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Veterinary Forum November 2009 (Vol 26, No 11)

H1N1 flu confirmed in Iowa cat and Oregon ferrets

by Marie Rosenthal

    UPDATE: The Oregon state public health veterinarian has reported that the cat in Oregon has died from presumed 2009 H1N1 influenza virus infection. Samples were obtained and tested (PCR) positive for the 2009 H1N1 influenza virus. Additional samples were sent to the National Veterinary Services Laboratories (NVSL) for confirmation and are still pending.

    SCHAUMBURG, ILA cat in Iowa and three ferrets in Oregon have tested positive for the 2009 H1N1 influenza virus.

    This is the first time a cat has been diagnosed with this strain of influenza. The cat, which has recovered, is believed to have contracted the virus from someone in the household who was sick with H1N1. There are no indications that the cat passed the virus on to any other animals or people.

    In Oregon, four ferrets have now tested positive for the H1N1 influenza virus. Dr. Emilio DeBess, the Oregon state public health veterinarian, says the ferrets that tested positive for the H1N1 virus are among a group of nine ferrets that live with a family in the Roseburg area. All nine ferrets, DeBess said, exhibited flu-like symptoms, but only three were taken to the veterinarian. Those three tested positive.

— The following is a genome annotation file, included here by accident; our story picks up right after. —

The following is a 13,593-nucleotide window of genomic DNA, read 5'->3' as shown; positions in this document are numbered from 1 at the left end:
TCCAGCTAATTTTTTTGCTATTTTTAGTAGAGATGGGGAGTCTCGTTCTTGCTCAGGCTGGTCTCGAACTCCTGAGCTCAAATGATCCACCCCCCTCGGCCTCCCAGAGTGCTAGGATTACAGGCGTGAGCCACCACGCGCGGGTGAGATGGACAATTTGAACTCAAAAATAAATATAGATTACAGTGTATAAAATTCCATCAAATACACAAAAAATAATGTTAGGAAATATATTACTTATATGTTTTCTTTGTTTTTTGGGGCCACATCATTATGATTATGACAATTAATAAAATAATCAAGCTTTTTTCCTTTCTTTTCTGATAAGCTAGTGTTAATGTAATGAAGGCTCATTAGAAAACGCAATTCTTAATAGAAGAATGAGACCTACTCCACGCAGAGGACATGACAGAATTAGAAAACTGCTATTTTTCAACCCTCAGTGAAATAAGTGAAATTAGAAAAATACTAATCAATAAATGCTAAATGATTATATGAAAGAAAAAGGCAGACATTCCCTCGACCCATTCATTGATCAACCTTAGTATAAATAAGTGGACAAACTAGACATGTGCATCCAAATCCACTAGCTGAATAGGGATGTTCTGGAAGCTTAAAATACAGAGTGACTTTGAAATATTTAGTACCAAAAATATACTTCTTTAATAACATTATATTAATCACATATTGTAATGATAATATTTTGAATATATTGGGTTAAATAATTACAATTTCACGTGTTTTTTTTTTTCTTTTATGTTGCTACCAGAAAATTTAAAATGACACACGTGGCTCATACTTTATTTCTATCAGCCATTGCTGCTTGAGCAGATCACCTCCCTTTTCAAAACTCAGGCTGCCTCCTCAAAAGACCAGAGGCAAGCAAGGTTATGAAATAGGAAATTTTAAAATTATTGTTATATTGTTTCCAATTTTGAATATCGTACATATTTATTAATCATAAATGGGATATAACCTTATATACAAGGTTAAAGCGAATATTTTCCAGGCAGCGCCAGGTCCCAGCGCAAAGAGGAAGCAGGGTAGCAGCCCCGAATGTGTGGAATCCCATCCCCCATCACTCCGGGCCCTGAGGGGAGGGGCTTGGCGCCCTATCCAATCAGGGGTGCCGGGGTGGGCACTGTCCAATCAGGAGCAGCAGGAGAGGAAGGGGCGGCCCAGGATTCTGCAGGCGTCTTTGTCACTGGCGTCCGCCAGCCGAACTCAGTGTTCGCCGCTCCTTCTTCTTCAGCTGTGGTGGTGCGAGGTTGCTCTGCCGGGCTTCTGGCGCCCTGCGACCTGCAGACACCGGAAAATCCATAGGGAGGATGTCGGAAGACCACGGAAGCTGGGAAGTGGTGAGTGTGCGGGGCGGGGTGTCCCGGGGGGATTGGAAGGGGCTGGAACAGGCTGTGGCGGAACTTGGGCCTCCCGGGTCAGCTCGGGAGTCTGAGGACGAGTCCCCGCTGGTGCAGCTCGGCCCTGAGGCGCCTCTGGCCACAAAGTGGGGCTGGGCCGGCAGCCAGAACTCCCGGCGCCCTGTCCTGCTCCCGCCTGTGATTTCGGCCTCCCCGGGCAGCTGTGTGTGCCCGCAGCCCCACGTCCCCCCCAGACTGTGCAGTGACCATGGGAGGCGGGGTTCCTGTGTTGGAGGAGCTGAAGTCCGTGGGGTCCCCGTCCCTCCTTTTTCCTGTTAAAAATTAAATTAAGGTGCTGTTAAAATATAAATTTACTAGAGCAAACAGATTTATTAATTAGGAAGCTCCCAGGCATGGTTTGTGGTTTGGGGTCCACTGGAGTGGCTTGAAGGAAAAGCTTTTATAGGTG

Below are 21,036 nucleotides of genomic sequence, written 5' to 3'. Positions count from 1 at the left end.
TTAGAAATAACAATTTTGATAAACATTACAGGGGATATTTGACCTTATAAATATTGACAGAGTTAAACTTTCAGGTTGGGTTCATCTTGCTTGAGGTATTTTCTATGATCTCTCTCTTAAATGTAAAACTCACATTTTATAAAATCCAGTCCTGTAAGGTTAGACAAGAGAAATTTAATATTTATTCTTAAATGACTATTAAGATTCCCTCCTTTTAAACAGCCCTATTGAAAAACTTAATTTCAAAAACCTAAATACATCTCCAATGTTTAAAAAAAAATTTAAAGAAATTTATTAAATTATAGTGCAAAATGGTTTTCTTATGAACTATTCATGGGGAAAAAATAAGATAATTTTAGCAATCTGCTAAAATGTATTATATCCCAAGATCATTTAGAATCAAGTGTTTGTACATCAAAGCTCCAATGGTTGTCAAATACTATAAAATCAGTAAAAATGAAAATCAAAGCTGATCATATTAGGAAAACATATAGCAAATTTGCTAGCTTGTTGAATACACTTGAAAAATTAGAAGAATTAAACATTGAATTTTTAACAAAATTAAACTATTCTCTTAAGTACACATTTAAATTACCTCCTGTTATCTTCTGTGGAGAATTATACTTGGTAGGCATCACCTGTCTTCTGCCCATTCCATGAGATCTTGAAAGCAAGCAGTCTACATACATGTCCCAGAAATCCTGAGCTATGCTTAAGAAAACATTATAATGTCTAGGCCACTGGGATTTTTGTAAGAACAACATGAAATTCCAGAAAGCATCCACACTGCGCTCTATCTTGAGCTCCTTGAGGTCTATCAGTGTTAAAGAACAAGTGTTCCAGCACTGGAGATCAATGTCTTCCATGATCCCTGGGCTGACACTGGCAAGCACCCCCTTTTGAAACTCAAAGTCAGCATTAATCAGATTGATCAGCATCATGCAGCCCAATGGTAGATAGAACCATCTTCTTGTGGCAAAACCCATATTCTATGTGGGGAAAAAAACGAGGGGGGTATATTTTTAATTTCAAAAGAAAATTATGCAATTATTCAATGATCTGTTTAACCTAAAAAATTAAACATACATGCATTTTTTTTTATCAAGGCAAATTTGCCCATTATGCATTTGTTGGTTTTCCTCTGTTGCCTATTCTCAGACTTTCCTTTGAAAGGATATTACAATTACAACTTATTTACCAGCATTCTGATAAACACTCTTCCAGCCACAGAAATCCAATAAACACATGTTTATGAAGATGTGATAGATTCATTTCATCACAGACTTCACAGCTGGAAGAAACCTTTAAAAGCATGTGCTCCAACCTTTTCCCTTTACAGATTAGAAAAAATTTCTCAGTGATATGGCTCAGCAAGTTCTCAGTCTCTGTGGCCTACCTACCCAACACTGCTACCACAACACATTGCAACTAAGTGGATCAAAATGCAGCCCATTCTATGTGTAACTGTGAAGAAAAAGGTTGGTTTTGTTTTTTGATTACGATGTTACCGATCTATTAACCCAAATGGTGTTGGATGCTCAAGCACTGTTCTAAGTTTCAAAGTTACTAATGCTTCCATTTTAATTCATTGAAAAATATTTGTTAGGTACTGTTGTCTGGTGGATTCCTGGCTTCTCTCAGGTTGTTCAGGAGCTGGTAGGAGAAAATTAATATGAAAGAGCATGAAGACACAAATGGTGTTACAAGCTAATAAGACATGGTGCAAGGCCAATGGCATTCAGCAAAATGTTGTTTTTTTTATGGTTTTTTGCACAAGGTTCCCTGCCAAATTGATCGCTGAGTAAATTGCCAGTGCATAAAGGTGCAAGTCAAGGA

DeBess says members of the family that owns the ferrets were sick with flu-like symptoms 1 week before the animal showed signs of illness. He adds that there are no indications that the ferrets passed the virus on to people or any other species of animal.

    The first ferret in Oregon confirmed with the 2009 pandemic influenza H1N1 virus was diagnosed in early October. All of the sick ferrets have recovered.

    The 2009 H1N1 influenza virus has also been found in humans, pigs and birds. The American Veterinary Medical Association (AVMA) is reminding pet owners that some viruses can pass between people and animals. Pet owners should monitor their pets' health very closely, no matter what type of animal, and visit a veterinarian if there are any signs of illness.

    The AVMA is actively tracking all instances of H1N1 in animals and posting updates at www.avma.org/public_health/influenza/new_virus.

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